Police reprimanded over file search
The Bermuda Police Service have been ordered to look through their files for minutes of meetings held by the Bermuda Police Association after they failed to conduct an “adequate” search in the wake of a public access to information request.
The Pati requester, whose identity was not revealed, asked the BPS three years ago for the minutes in the belief that the association, which represents police officers, was part of the police service and a public authority under the Public Access to Information Act.
The police service denied the request on the grounds that the police association was not a public authority and the BPS did not have the authority to release records held by the association.
The requester, who wanted records about the incorporation of a combined allowance into police officers' salaries, asked information commissioner Gitanjali Gutierrez for an independent review.
Ms Gutierrez found that the association was not a public authority, despite being established by statute, because it did not carry out government functions, was not owned or controlled by the Government and did not receive funding from the public purse.
Her decision was issued on November 27.
Ms Gutierrez said the BPS were justified in not transferring the request to the Bermuda Police Association.
However, she said the police service failed to conduct a reasonable search of their own records to see if they held the minutes.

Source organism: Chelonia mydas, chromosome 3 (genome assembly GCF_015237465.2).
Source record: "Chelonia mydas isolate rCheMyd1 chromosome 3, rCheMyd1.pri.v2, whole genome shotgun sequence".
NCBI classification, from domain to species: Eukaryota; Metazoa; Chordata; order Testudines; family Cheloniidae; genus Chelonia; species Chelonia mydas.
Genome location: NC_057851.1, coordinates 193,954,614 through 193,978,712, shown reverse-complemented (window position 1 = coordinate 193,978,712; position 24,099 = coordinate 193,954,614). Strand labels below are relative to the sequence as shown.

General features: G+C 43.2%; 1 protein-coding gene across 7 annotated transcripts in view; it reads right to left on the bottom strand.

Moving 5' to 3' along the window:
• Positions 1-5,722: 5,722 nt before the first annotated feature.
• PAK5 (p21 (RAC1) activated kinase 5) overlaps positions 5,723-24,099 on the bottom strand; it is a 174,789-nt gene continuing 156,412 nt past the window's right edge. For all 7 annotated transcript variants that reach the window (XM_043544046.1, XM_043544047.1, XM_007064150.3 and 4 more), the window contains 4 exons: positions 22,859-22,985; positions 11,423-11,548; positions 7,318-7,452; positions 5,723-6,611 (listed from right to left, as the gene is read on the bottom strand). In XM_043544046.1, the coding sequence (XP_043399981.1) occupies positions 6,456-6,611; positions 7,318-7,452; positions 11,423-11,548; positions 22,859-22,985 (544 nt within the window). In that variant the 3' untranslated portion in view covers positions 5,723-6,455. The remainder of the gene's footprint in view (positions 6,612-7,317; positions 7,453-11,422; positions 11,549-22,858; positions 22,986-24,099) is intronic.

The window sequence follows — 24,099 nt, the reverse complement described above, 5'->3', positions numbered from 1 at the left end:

Ms Gutierrez said she was “not satisfied that the rigour and efficiency of the police service's search for the meeting minutes was adequate when it was processing the request”.
She added that the police did volunteer to forward the request to the association, with the applicant's permission.
The information commissioner said the BPS failed to comply with the Pati Act and ordered them to carry out a reasonable search for records and issue a new decision by January 8 to the Pati requester.
A police spokesman said the service “maintains its position that the Bermuda Police Association is not a public authority in accordance with the Public Access to Information Act and therefore its records are not subject to disclosure under the Act”.
He added: “It appears that the information commissioner supports this standpoint.
“However, there are occasions when a record held by the BPA could become a record of the BPS if, for example, a BPA document was sent to the Commissioner of Police.
“The information commissioner was right to have pointed this out and we are checking the records that we hold to ensure that records held by the BPA which relate to this request are not also held by the Bermuda Police Service.”
• To view the decision of the information commissioner, click on the PDF link under “Related Media”